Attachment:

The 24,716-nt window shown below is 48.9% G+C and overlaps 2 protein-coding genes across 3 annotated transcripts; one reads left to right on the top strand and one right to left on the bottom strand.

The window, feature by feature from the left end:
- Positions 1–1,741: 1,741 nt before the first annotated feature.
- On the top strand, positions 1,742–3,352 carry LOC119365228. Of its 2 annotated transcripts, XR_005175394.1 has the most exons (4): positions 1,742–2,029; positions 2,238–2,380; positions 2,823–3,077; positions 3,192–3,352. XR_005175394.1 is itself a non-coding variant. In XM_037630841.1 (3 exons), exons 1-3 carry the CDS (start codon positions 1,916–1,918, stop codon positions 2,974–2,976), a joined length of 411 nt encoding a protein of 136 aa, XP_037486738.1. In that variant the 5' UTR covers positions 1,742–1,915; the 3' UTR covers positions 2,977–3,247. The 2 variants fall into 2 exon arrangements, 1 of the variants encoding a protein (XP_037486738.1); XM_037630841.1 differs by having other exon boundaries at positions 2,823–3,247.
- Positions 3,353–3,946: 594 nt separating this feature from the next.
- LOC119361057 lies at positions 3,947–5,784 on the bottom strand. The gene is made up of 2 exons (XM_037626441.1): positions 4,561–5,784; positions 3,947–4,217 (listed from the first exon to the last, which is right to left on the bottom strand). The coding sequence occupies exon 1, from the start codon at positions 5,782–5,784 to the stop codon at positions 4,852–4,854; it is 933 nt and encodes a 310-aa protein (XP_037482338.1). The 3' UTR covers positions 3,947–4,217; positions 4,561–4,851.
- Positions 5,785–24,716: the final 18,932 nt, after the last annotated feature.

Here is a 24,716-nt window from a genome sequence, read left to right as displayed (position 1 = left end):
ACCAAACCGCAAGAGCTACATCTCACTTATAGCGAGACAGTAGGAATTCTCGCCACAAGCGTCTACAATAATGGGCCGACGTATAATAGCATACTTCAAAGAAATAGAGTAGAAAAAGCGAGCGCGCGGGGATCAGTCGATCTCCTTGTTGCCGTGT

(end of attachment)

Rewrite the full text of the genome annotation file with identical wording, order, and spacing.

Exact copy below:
The 24,716-nt window shown below is 48.9% G+C and overlaps 2 protein-coding genes across 3 annotated transcripts; one reads left to right on the top strand and one right to left on the bottom strand.

The window, feature by feature from the left end:
- Positions 1–1,741: 1,741 nt before the first annotated feature.
- On the top strand, positions 1,742–3,352 carry LOC119365228. Of its 2 annotated transcripts, XR_005175394.1 has the most exons (4): positions 1,742–2,029; positions 2,238–2,380; positions 2,823–3,077; positions 3,192–3,352. XR_005175394.1 is itself a non-coding variant. In XM_037630841.1 (3 exons), exons 1-3 carry the CDS (start codon positions 1,916–1,918, stop codon positions 2,974–2,976), a joined length of 411 nt encoding a protein of 136 aa, XP_037486738.1. In that variant the 5' UTR covers positions 1,742–1,915; the 3' UTR covers positions 2,977–3,247. The 2 variants fall into 2 exon arrangements, 1 of the variants encoding a protein (XP_037486738.1); XM_037630841.1 differs by having other exon boundaries at positions 2,823–3,247.
- Positions 3,353–3,946: 594 nt separating this feature from the next.
- LOC119361057 lies at positions 3,947–5,784 on the bottom strand. The gene is made up of 2 exons (XM_037626441.1): positions 4,561–5,784; positions 3,947–4,217 (listed from the first exon to the last, which is right to left on the bottom strand). The coding sequence occupies exon 1, from the start codon at positions 5,782–5,784 to the stop codon at positions 4,852–4,854; it is 933 nt and encodes a 310-aa protein (XP_037482338.1). The 3' UTR covers positions 3,947–4,217; positions 4,561–4,851.
- Positions 5,785–24,716: the final 18,932 nt, after the last annotated feature.

Here is a 24,716-nt window from a genome sequence, read left to right as displayed (position 1 = left end):
ACCAAACCGCAAGAGCTACATCTCACTTATAGCGAGACAGTAGGAATTCTCGCCACAAGCGTCTACAATAATGGGCCGACGTATAATAGCATACTTCAAAGAAATAGAGTAGAAAAAGCGAGCGCGCGGGGATCAGTCGATCTCCTTGTTGCCGTGT